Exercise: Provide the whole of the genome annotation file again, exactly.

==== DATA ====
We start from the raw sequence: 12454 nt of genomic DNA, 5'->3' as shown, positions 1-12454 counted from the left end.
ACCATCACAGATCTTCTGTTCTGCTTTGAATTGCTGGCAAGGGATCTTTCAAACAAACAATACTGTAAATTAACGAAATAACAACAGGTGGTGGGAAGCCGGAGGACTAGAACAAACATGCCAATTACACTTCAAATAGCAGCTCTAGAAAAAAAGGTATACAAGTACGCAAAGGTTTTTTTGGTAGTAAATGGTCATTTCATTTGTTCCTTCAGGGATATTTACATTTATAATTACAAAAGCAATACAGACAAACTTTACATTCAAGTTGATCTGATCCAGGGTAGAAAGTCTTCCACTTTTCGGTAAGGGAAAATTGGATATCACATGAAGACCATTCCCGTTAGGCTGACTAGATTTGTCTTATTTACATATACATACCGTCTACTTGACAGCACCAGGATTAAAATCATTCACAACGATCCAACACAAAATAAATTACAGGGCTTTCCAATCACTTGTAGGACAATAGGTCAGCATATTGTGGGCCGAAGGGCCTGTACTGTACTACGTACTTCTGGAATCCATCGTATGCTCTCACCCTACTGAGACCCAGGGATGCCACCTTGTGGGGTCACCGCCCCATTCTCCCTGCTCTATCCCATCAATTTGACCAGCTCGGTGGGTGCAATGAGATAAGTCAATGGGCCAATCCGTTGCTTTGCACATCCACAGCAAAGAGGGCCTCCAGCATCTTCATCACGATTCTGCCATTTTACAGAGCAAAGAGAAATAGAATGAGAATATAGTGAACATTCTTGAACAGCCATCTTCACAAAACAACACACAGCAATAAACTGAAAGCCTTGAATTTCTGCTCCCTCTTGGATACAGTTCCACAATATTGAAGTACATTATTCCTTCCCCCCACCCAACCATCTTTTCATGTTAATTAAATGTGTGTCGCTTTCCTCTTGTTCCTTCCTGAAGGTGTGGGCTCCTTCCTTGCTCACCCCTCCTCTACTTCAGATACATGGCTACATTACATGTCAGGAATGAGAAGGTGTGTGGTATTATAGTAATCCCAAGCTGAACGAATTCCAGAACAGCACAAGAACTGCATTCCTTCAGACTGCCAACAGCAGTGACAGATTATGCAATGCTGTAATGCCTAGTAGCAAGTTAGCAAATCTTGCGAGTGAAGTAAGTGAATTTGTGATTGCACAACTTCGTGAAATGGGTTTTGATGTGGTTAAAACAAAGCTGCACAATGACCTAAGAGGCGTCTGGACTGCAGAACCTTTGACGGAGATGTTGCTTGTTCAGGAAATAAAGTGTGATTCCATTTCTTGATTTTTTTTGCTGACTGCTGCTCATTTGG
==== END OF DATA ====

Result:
We start from the raw sequence: 12454 nt of genomic DNA, 5'->3' as shown, positions 1-12454 counted from the left end.
ACCATCACAGATCTTCTGTTCTGCTTTGAATTGCTGGCAAGGGATCTTTCAAACAAACAATACTGTAAATTAACGAAATAACAACAGGTGGTGGGAAGCCGGAGGACTAGAACAAACATGCCAATTACACTTCAAATAGCAGCTCTAGAAAAAAAGGTATACAAGTACGCAAAGGTTTTTTTGGTAGTAAATGGTCATTTCATTTGTTCCTTCAGGGATATTTACATTTATAATTACAAAAGCAATACAGACAAACTTTACATTCAAGTTGATCTGATCCAGGGTAGAAAGTCTTCCACTTTTCGGTAAGGGAAAATTGGATATCACATGAAGACCATTCCCGTTAGGCTGACTAGATTTGTCTTATTTACATATACATACCGTCTACTTGACAGCACCAGGATTAAAATCATTCACAACGATCCAACACAAAATAAATTACAGGGCTTTCCAATCACTTGTAGGACAATAGGTCAGCATATTGTGGGCCGAAGGGCCTGTACTGTACTACGTACTTCTGGAATCCATCGTATGCTCTCACCCTACTGAGACCCAGGGATGCCACCTTGTGGGGTCACCGCCCCATTCTCCCTGCTCTATCCCATCAATTTGACCAGCTCGGTGGGTGCAATGAGATAAGTCAATGGGCCAATCCGTTGCTTTGCACATCCACAGCAAAGAGGGCCTCCAGCATCTTCATCACGATTCTGCCATTTTACAGAGCAAAGAGAAATAGAATGAGAATATAGTGAACATTCTTGAACAGCCATCTTCACAAAACAACACACAGCAATAAACTGAAAGCCTTGAATTTCTGCTCCCTCTTGGATACAGTTCCACAATATTGAAGTACATTATTCCTTCCCCCCACCCAACCATCTTTTCATGTTAATTAAATGTGTGTCGCTTTCCTCTTGTTCCTTCCTGAAGGTGTGGGCTCCTTCCTTGCTCACCCCTCCTCTACTTCAGATACATGGCTACATTACATGTCAGGAATGAGAAGGTGTGTGGTATTATAGTAATCCCAAGCTGAACGAATTCCAGAACAGCACAAGAACTGCATTCCTTCAGACTGCCAACAGCAGTGACAGATTATGCAATGCTGTAATGCCTAGTAGCAAGTTAGCAAATCTTGCGAGTGAAGTAAGTGAATTTGTGATTGCACAACTTCGTGAAATGGGTTTTGATGTGGTTAAAACAAAGCTGCACAATGACCTAAGAGGCGTCTGGACTGCAGAACCTTTGACGGAGATGTTGCTTGTTCAGGAAATAAAGTGTGATTCCATTTCTTGATTTTTTTTGCTGACTGCTGCTCATTTGG